Many studies have shown that the Spontaneously Hypertensive Rat (SHR/NCrl) shows the full range of ADHD-like symptoms, including increased motor activity, impulsiveness (short inter-response time) and decreased attention [1317]. It also shows biological features that parallel those seen in ADHD patients such as smaller brains [18] and altered activity in dopaminergic, norepinephrine and ionic/energetic exchange genes [15, 17, 1921]. Compared to appropriate controls, SHR as well as ADHD-affected children show increased responding during a fixed-interval schedule of reinforcement as well as during extinction of learned behavior [15, 16]. Because it is not known whether the SHR also exhibits variability in hyperactive, attentive and impulsive behavior, our objective was to determine whether the SHR is also a valid model of this feature of ADHD.

We compared IIV in elements of operant behavior representing activity, attention and impulsiveness in 16 SHR (Charles River, Italy; SHR/CrlNico) and 15 WKY rats (Charles River, France; WKY/Nico) in a simultaneous visual discrimination task using sixteen Campden Instruments operant chambers (see [see [22, 23]]. Five-week old experimentally naïve rats were acclimatized for eight days in individual housing with ad libitum access to food and water before being placed in the experimental chamber for one hour for initial habituation. After the first habituation session, rats were deprived of water for 21 hours each day before each succeeding session. This is a moderate but sufficient motivational deprivation approved by the Norwegian Animal Research Authority (NARA), in accordance with Norwegian laws and regulations on live animal experimentation.

Rats were then trained to use retractable levers in the operant chambers. The behavioral procedure is described elsewhere [13, 24]. In brief, the chamber had two levers. A 2.8-W cue light was located above each lever. The reinforcer (0.01 ml tap water) was delivered by a liquid dipper in a small recessed cubicle. A 2.8-W cue light was lit in the cubicle when the reinforcer was present. Opening the door into the cubicle activated a micro-switch.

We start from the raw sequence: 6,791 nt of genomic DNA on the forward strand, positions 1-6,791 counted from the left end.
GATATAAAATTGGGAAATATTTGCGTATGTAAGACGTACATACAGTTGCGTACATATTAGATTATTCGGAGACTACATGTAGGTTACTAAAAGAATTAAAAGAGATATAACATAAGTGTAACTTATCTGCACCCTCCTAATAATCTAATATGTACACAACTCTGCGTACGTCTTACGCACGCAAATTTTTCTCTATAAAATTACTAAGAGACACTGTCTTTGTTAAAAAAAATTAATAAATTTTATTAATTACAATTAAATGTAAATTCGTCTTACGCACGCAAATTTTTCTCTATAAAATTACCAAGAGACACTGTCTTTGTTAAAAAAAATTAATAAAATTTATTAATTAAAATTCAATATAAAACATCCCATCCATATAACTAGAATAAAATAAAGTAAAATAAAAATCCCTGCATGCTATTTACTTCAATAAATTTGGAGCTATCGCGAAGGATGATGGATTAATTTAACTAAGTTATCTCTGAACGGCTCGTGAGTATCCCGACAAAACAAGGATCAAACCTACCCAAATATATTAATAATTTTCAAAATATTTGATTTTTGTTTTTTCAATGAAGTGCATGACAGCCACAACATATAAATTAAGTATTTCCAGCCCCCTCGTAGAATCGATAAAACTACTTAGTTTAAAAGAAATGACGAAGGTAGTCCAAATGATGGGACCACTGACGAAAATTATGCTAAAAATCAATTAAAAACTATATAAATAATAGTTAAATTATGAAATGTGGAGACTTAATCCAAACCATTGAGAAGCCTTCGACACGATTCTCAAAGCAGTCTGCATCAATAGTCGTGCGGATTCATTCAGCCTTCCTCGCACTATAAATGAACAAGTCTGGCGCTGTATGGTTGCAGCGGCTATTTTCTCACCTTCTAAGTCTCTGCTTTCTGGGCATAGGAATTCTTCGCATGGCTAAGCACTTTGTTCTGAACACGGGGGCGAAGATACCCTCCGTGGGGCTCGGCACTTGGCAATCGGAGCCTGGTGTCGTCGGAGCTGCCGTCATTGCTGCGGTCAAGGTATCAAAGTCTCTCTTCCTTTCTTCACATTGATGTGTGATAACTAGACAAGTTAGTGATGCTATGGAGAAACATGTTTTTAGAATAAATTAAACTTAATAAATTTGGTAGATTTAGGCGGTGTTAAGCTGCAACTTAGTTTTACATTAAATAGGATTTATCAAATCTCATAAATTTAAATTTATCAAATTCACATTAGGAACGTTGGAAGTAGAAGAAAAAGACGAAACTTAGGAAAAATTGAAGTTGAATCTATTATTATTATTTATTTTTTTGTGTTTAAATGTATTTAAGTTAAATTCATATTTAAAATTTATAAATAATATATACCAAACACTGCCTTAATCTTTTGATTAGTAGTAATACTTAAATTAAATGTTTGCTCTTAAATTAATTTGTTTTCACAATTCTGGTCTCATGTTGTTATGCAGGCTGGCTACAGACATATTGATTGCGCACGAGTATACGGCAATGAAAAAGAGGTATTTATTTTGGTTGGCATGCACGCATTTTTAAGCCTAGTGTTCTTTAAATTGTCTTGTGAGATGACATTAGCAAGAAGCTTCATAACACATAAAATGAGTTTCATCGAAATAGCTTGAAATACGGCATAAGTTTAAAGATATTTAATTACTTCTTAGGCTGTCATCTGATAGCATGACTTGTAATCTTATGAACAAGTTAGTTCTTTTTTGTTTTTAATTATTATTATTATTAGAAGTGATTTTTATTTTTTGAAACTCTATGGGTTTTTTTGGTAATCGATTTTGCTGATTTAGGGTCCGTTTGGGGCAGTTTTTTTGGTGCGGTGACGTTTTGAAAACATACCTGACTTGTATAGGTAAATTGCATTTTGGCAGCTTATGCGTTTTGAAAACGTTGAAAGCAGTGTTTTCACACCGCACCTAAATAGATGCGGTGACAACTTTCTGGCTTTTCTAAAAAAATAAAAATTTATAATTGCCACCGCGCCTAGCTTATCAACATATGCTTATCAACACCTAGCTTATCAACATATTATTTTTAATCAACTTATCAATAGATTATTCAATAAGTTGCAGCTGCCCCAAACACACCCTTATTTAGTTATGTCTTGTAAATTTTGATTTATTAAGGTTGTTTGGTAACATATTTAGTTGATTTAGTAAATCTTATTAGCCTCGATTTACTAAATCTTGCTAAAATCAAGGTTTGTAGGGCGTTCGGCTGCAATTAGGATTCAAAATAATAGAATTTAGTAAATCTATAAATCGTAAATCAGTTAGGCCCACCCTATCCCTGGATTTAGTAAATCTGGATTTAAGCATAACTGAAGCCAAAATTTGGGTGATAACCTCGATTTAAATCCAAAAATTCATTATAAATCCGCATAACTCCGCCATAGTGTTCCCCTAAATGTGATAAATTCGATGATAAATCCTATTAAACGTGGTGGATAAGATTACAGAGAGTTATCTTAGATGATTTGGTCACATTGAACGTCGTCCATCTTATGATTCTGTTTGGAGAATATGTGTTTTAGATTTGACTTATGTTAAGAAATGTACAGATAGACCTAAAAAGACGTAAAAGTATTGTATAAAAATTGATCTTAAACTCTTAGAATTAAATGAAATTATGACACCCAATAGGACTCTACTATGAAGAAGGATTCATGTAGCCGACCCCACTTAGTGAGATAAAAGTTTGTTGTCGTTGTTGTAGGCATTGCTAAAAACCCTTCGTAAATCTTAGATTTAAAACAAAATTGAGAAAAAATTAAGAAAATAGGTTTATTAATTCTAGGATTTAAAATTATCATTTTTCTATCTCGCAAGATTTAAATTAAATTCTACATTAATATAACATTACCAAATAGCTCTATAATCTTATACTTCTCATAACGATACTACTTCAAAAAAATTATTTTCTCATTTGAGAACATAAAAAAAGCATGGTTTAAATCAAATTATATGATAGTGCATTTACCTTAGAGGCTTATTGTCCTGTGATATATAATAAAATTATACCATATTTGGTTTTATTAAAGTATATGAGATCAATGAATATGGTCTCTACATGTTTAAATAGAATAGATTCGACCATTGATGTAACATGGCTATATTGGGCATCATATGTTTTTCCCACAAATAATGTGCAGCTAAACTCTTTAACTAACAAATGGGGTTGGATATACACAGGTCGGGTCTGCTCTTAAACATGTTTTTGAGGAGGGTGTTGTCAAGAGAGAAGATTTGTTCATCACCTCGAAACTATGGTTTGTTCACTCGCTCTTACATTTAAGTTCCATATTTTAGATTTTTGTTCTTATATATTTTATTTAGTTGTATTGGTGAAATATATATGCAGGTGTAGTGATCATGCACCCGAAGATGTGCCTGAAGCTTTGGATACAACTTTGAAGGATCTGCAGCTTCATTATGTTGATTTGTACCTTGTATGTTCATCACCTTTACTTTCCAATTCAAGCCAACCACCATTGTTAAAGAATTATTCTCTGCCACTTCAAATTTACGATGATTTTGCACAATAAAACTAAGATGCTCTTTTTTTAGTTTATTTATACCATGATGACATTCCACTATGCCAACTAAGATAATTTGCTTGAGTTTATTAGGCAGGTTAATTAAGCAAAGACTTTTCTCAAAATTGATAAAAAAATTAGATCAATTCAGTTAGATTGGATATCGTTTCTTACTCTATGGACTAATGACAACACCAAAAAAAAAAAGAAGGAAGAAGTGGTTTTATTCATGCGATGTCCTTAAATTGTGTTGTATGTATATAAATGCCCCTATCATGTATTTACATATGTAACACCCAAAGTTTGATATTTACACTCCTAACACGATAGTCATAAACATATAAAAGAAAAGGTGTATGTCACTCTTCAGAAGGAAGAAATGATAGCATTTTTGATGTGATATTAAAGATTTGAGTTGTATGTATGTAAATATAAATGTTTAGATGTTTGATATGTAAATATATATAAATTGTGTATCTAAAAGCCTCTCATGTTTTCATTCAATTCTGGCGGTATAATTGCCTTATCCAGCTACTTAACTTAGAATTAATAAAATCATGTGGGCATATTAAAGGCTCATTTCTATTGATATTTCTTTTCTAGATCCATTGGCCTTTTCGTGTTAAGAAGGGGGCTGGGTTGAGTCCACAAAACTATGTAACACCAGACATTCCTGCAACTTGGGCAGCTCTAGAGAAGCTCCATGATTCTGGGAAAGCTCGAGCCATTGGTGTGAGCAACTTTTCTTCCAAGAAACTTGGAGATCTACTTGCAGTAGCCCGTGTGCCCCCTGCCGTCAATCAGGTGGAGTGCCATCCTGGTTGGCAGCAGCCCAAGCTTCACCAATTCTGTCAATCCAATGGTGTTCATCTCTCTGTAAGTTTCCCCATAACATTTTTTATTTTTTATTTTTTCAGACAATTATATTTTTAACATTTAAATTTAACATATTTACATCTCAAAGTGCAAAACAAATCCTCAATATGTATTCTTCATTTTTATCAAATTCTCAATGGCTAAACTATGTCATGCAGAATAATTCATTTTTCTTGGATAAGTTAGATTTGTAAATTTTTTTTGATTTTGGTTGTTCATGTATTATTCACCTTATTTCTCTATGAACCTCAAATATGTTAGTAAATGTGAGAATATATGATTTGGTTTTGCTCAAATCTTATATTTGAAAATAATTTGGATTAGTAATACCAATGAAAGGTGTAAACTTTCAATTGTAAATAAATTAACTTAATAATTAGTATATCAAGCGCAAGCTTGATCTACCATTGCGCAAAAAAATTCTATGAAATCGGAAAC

A computer system (SPIDER, Paul Fray Ltd., UK) recorded behavior and scheduled reinforcers (water droplets). Reinforcers for correct responses were delivered on an unpredictable basis, at a mean of 180 s (a variable interval 180 s schedule). An extinction schedule (unassociated with any cue light) was present on the wrong lever. Each 90-min session was divided into five 18-min segments. For each segment, total number of presses on correct and incorrect levers, total number of correct (with water present) and incorrect (no water present) openings of the door into the recessed cubicle, number of reinforcers delivered, and the time between consecutive correct lever presses (inter-response time, IRT) were recorded.

We used the total number of lever presses to represent general activity (hyperactivity) and the number of responses with short IRTs (< 0.67 sec) to represent impulsiveness (see [22, 23]). Attention was defined in this context as the total number of incorrect openings of the door into the recessed cubicle. These symptoms are highly similar to behavior in human ADHD; both the SHR and ADHD-affected children express short bursts of activity with short IRTs between responses [14, 25] with impulsiveness increasing with task repetition [26] and general hyperactivity [25]. Responses to operant behavioral tasks are highly similar between the SHR and ADHD-affected children on the same operant schedule [14, 15, 25]. We therefore considered the operant tasks in this work as representative of behavior in human ADHD.